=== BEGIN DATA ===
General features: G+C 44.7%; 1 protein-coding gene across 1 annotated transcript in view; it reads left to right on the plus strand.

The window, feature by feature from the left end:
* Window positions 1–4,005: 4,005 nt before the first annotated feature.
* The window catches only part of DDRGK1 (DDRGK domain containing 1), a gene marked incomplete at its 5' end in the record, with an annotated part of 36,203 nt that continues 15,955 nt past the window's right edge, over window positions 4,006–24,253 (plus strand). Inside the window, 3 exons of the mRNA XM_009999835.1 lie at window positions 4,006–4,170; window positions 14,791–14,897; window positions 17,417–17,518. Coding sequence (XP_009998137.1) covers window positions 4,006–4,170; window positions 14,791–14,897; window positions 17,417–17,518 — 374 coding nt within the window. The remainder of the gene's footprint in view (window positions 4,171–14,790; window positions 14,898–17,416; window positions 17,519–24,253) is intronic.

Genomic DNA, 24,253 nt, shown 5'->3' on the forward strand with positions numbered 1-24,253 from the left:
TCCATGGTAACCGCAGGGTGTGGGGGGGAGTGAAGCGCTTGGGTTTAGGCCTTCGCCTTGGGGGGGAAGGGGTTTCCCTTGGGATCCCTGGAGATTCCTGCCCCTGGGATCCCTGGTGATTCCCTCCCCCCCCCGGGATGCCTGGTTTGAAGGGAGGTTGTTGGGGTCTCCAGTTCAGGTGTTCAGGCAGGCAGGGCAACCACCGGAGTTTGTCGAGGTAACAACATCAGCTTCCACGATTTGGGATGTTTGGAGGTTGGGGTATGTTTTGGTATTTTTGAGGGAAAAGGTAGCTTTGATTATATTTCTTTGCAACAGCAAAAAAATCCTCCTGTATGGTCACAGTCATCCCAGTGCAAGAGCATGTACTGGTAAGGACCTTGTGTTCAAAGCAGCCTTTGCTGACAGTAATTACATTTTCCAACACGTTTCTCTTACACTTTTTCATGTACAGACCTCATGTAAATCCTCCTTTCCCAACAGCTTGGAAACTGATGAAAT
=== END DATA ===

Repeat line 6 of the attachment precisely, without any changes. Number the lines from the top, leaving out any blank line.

TCCATGGTAACCGCAGGGTGTGGGGGGGAGTGAAGCGCTTGGGTTTAGGCCTTCGCCTTGGGGGGGAAGGGGTTTCCCTTGGGATCCCTGGAGATTCCTGCCCCTGGGATCCCTGGTGATTCCCTCCCCCCCCCGGGATGCCTGGTTTGAAGGGAGGTTGTTGGGGTCTCCAGTTCAGGTGTTCAGGCAGGCAGGGCAACCACCGGAGTTTGTCGAGGTAACAACATCAGCTTCCACGATTTGGGATGTTTGGAGGTTGGGGTATGTTTTGGTATTTTTGAGGGAAAAGGTAGCTTTGATTATATTTCTTTGCAACAGCAAAAAAATCCTCCTGTATGGTCACAGTCATCCCAGTGCAAGAGCATGTACTGGTAAGGACCTTGTGTTCAAAGCAGCCTTTGCTGACAGTAATTACATTTTCCAACACGTTTCTCTTACACTTTTTCATGTACAGACCTCATGTAAATCCTCCTTTCCCAACAGCTTGGAAACTGATGAAAT